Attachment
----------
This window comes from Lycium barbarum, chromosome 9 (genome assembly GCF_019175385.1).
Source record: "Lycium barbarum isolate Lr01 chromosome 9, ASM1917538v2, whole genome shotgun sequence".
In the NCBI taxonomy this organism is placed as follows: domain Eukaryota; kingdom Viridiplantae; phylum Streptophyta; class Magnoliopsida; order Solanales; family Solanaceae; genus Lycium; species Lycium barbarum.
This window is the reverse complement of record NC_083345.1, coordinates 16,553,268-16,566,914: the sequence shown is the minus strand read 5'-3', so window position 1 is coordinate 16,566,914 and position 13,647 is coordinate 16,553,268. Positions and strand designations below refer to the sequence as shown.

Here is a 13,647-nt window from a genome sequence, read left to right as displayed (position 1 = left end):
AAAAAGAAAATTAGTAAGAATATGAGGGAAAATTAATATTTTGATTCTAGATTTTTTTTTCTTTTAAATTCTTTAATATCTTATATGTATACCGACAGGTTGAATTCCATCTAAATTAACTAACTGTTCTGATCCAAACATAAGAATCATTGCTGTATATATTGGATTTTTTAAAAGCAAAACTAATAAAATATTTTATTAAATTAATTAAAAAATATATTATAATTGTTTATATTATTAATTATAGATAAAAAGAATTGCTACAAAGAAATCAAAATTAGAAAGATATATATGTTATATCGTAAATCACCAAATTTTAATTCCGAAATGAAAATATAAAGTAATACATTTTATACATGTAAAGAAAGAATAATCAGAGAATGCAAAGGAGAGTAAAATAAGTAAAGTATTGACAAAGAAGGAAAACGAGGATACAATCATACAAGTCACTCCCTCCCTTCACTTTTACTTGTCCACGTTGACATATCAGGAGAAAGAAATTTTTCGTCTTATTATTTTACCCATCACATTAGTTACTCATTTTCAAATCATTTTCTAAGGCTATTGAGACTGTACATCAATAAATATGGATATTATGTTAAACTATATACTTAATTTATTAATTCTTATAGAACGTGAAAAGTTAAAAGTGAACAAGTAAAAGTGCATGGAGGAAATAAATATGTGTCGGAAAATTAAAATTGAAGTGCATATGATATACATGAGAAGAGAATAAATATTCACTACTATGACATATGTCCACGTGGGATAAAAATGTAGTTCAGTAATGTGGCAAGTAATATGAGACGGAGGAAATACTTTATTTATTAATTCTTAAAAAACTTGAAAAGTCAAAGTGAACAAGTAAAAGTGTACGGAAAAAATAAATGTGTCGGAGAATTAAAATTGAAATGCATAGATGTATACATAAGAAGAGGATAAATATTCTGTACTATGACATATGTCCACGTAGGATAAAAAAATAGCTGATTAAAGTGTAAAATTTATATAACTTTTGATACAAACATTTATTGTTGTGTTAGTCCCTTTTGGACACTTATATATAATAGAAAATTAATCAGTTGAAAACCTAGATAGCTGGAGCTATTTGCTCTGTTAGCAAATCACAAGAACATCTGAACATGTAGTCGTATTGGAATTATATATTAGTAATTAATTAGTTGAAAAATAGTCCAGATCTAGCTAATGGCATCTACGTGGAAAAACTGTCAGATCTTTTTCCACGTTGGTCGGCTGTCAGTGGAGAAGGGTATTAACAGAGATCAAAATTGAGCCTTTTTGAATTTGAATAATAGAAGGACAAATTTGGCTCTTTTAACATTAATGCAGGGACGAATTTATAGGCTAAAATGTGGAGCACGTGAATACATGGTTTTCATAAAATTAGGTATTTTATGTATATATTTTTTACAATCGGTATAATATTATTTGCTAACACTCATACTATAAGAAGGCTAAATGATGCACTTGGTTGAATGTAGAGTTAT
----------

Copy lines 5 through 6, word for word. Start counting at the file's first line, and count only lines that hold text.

Here is a 13,647-nt window from a genome sequence, read left to right as displayed (position 1 = left end):
AAAAAGAAAATTAGTAAGAATATGAGGGAAAATTAATATTTTGATTCTAGATTTTTTTTTCTTTTAAATTCTTTAATATCTTATATGTATACCGACAGGTTGAATTCCATCTAAATTAACTAACTGTTCTGATCCAAACATAAGAATCATTGCTGTATATATTGGATTTTTTAAAAGCAAAACTAATAAAATATTTTATTAAATTAATTAAAAAATATATTATAATTGTTTATATTATTAATTATAGATAAAAAGAATTGCTACAAAGAAATCAAAATTAGAAAGATATATATGTTATATCGTAAATCACCAAATTTTAATTCCGAAATGAAAATATAAAGTAATACATTTTATACATGTAAAGAAAGAATAATCAGAGAATGCAAAGGAGAGTAAAATAAGTAAAGTATTGACAAAGAAGGAAAACGAGGATACAATCATACAAGTCACTCCCTCCCTTCACTTTTACTTGTCCACGTTGACATATCAGGAGAAAGAAATTTTTCGTCTTATTATTTTACCCATCACATTAGTTACTCATTTTCAAATCATTTTCTAAGGCTATTGAGACTGTACATCAATAAATATGGATATTATGTTAAACTATATACTTAATTTATTAATTCTTATAGAACGTGAAAAGTTAAAAGTGAACAAGTAAAAGTGCATGGAGGAAATAAATATGTGTCGGAAAATTAAAATTGAAGTGCATATGATATACATGAGAAGAGAATAAATATTCACTACTATGACATATGTCCACGTGGGATAAAAATGTAGTTCAGTAATGTGGCAAGTAATATGAGACGGAGGAAATACTTTATTTATTAATTCTTAAAAAACTTGAAAAGTCAAAGTGAACAAGTAAAAGTGTACGGAAAAAATAAATGTGTCGGAGAATTAAAATTGAAATGCATAGATGTATACATAAGAAGAGGATAAATATTCTGTACTATGACATATGTCCACGTAGGATAAAAAAATAGCTGATTAAAGTGTAAAATTTATATAACTTTTGATACAAACATTTATTGTTGTGTTAGTCCCTTTTGGACACTTATATATAATAGAAAATTAATCAGTTGAAAACCTAGATAGCTGGAGCTATTTGCTCTGTTAGCAAATCACAAGAACATCTGAACATGTAGTCGTATTGGAATTATATATTAGTAATTAATTAGTTGAAAAATAGTCCAGATCTAGCTAATGGCATCTACGTGGAAAAACTGTCAGATCTTTTTCCACGTTGGTCGGCTGTCAGTGGAGAAGGGTATTAACAGAGATCAAAATTGAGCCTTTTTGAATTTGAATAATAGAAGGACAAATTTGGCTCTTTTAACATTAATGCAGGGACGAATTTATAGGCTAAAATGTGGAGCACGTGAATACATGGTTTTCATAAAATTAGGTATTTTATGTATATATTTTTTACAATCGGTATAATATTATTTGCTAACACTCATACTATAAGAAGGCTAAATGATGCACTTGGTTGAATGTAGAGTTAT